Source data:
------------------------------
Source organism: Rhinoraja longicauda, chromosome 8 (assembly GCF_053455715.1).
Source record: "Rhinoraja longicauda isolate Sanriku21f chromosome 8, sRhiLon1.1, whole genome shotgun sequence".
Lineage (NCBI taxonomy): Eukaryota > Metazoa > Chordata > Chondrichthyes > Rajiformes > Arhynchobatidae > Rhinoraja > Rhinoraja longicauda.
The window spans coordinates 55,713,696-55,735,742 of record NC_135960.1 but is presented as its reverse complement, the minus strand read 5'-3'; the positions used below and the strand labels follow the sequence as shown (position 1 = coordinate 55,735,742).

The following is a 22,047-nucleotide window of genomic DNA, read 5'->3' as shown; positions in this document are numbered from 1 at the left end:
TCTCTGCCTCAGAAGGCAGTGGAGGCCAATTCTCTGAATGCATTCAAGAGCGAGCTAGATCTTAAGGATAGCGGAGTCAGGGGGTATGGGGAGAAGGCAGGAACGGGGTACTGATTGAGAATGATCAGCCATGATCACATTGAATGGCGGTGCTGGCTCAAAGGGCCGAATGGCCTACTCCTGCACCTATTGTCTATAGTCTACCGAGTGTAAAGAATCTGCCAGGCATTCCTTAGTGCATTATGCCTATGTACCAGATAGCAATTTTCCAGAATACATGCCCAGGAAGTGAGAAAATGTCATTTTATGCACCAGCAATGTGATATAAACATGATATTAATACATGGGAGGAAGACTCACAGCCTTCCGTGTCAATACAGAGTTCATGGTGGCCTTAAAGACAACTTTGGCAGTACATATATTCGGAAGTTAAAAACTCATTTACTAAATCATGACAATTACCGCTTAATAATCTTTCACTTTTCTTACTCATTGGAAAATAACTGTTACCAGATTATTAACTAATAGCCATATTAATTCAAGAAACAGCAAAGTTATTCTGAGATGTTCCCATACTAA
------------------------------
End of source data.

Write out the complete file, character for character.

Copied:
Source organism: Rhinoraja longicauda, chromosome 8 (assembly GCF_053455715.1).
Source record: "Rhinoraja longicauda isolate Sanriku21f chromosome 8, sRhiLon1.1, whole genome shotgun sequence".
Lineage (NCBI taxonomy): Eukaryota > Metazoa > Chordata > Chondrichthyes > Rajiformes > Arhynchobatidae > Rhinoraja > Rhinoraja longicauda.
The window spans coordinates 55,713,696-55,735,742 of record NC_135960.1 but is presented as its reverse complement, the minus strand read 5'-3'; the positions used below and the strand labels follow the sequence as shown (position 1 = coordinate 55,735,742).

The following is a 22,047-nucleotide window of genomic DNA, read 5'->3' as shown; positions in this document are numbered from 1 at the left end:
TCTCTGCCTCAGAAGGCAGTGGAGGCCAATTCTCTGAATGCATTCAAGAGCGAGCTAGATCTTAAGGATAGCGGAGTCAGGGGGTATGGGGAGAAGGCAGGAACGGGGTACTGATTGAGAATGATCAGCCATGATCACATTGAATGGCGGTGCTGGCTCAAAGGGCCGAATGGCCTACTCCTGCACCTATTGTCTATAGTCTACCGAGTGTAAAGAATCTGCCAGGCATTCCTTAGTGCATTATGCCTATGTACCAGATAGCAATTTTCCAGAATACATGCCCAGGAAGTGAGAAAATGTCATTTTATGCACCAGCAATGTGATATAAACATGATATTAATACATGGGAGGAAGACTCACAGCCTTCCGTGTCAATACAGAGTTCATGGTGGCCTTAAAGACAACTTTGGCAGTACATATATTCGGAAGTTAAAAACTCATTTACTAAATCATGACAATTACCGCTTAATAATCTTTCACTTTTCTTACTCATTGGAAAATAACTGTTACCAGATTATTAACTAATAGCCATATTAATTCAAGAAACAGCAAAGTTATTCTGAGATGTTCCCATACTAA